The Frustrated Gardener

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It’s not just a Pink Lady® apple that can give you a moment of wow in your day. We asked Dan Cooper, AKA The Frustrated Gardener to give us his top tips for garden colour schemes to create the wow factor in our gardens. Here’s what he said:

Colour surrounds us. It is part of our daily lives. We all see and interpret it differently. Colour changes how we feel and what we do, nowhere more profoundly than in our gardens. It can make us feel calm, meditative, optimistic, invigorated or even excited. Its impact can change with the seasons or the time of day. Most importantly, colour, and using it effectively in our gardens, can bring us a huge amount of pleasure and satisfaction.

As with most things in life, there are rules about using colour. You may have seen a colour wheel, which places red, orange, yellow, green, blue, indigo and violet in a continuous spectrum, linked by ….. you guessed it …. pink! As a general rule, the colours opposite one another on the wheel - yellow and violet, orange and blue, red and green, for example - complement one another to create winning combinations in the garden. Pinks are perfect partners for soft, bluish greens, hence the classic combination of roses with the scented foliage of lavender or catmint. However, rules are there to be broken and gardeners do it fearlessly all the time with brilliant results.

    Here are some great alternative ideas for garden colour schemes in your pots and borders:

    1. Spectral harmonies - sounds a bit ghoulish, but it’s not. Playing around with variations of a single colour can be hugely impactful: the White Garden at Sissinghurst is perhaps the most famous example of this in the world. Focussing on one colour elevates the mood it typically evokes: a white garden might feel calm, ethereal and light, whilst a border planted with deep reds and burgundies could be interpreted as bold, brooding and sensuous. Pinks suggest romance, vivacity and happiness. Not too light, not too dark …. just right!
    2. Anything goes - when we think of a traditional cottage garden, we imagine an unplanned riot of colour which crosses every part of the spectrum. The secret of success here is to really go for it - don’t hold back and mix colours with abandon. For the best results, decide if you want to play with either pastels or brights, and then let rip!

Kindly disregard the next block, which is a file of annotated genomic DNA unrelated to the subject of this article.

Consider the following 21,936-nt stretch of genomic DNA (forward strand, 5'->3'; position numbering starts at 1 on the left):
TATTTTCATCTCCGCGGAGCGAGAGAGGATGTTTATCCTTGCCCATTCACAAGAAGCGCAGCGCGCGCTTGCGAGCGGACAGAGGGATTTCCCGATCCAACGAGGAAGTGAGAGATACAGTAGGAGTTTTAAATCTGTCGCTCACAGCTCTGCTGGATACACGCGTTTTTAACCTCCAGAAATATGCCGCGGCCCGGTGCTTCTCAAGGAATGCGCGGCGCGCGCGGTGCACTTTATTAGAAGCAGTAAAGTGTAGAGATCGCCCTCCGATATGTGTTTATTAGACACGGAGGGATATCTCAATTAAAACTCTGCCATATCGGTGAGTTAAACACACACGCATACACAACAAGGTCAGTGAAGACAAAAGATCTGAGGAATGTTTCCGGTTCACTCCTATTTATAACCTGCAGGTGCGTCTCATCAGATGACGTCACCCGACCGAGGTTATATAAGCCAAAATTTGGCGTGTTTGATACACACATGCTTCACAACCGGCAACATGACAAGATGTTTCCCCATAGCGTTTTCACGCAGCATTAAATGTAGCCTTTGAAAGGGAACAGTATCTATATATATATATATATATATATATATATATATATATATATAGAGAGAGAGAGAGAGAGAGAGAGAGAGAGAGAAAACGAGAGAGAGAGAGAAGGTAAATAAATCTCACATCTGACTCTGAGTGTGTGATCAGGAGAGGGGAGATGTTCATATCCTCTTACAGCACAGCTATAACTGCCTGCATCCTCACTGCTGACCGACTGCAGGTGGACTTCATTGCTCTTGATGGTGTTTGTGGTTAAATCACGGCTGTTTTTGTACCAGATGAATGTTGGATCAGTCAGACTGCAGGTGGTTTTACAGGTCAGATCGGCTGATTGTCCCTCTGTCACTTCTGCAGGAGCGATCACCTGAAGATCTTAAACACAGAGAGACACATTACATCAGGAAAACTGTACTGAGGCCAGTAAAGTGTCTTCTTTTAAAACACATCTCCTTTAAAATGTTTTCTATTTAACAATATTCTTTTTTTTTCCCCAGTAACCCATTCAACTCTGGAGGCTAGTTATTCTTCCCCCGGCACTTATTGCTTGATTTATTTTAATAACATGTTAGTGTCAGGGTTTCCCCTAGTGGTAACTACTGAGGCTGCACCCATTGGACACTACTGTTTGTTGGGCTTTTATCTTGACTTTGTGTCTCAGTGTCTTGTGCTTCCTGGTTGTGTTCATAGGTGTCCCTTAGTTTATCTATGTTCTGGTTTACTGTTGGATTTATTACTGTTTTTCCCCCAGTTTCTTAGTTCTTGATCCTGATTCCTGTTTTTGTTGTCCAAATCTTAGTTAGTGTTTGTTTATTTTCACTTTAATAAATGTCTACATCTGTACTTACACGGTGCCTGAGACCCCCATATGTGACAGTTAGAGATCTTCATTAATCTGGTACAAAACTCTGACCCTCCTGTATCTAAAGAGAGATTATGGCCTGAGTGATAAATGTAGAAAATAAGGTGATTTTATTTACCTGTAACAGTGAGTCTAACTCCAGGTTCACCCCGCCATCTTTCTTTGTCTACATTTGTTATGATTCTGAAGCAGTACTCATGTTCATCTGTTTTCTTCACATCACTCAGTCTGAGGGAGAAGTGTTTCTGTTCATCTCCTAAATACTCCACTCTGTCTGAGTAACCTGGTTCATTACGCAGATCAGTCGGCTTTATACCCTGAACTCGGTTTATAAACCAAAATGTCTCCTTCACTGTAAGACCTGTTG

3. Three’s not a crowd - you may have heard the sage advice that you should group plants of the same variety in odd numbers, starting with three. Three is also a good number of colours to work with if you want to create a sophisticated and painterly effect. Pink combines brilliantly with lavender and white for a more traditional look, and with silver and bronze for a more contemporary angle. Yellow, red and orange, close neighbours on the colour wheel, make a sizzling trio.

    In all of these scenarios, green will be ever present. Green is the canvas on which gardeners are privileged to paint when creating our garden colour schemes. It can play a really important part in making other colours sing and is, itself, hugely varied in tint and tone. Bright, tropical greens make reds and oranges ‘pop’ whilst soft, silvery greens flatter pastels, especially our favourite, pink.

    If you like to plan your planting schemes in advance, use a scrapbook or Pinterest board to gather images of the plants and flowers that appeal to you, remembering that they may not peak at the same time. Visit other people’s gardens and take photographs of combinations that appeal to you - ask for the plants’ names if you’re not familiar with them. Another idea is to visit your local garden centre, where you can play with colours in your trolley before committing to buy. You’re sure to come away with an instant hit, but you'll need to return again every couple of months to ensure that you have all seasons covered

    The main thing to remember is that no garden colour scheme is wrong. If it pleases you, it’s right. If you think it could be better, make a note and move the offending plants at the appropriate time. Gardening should not be about following rules, but about trying things out and doing what gives you joy. Playing with colour is great fun, so what are you waiting for?

    Find more inspiration from Dan on his blog and check out the video guides he made for us showing how to create late summer containers inspired by Pink Lady® apples.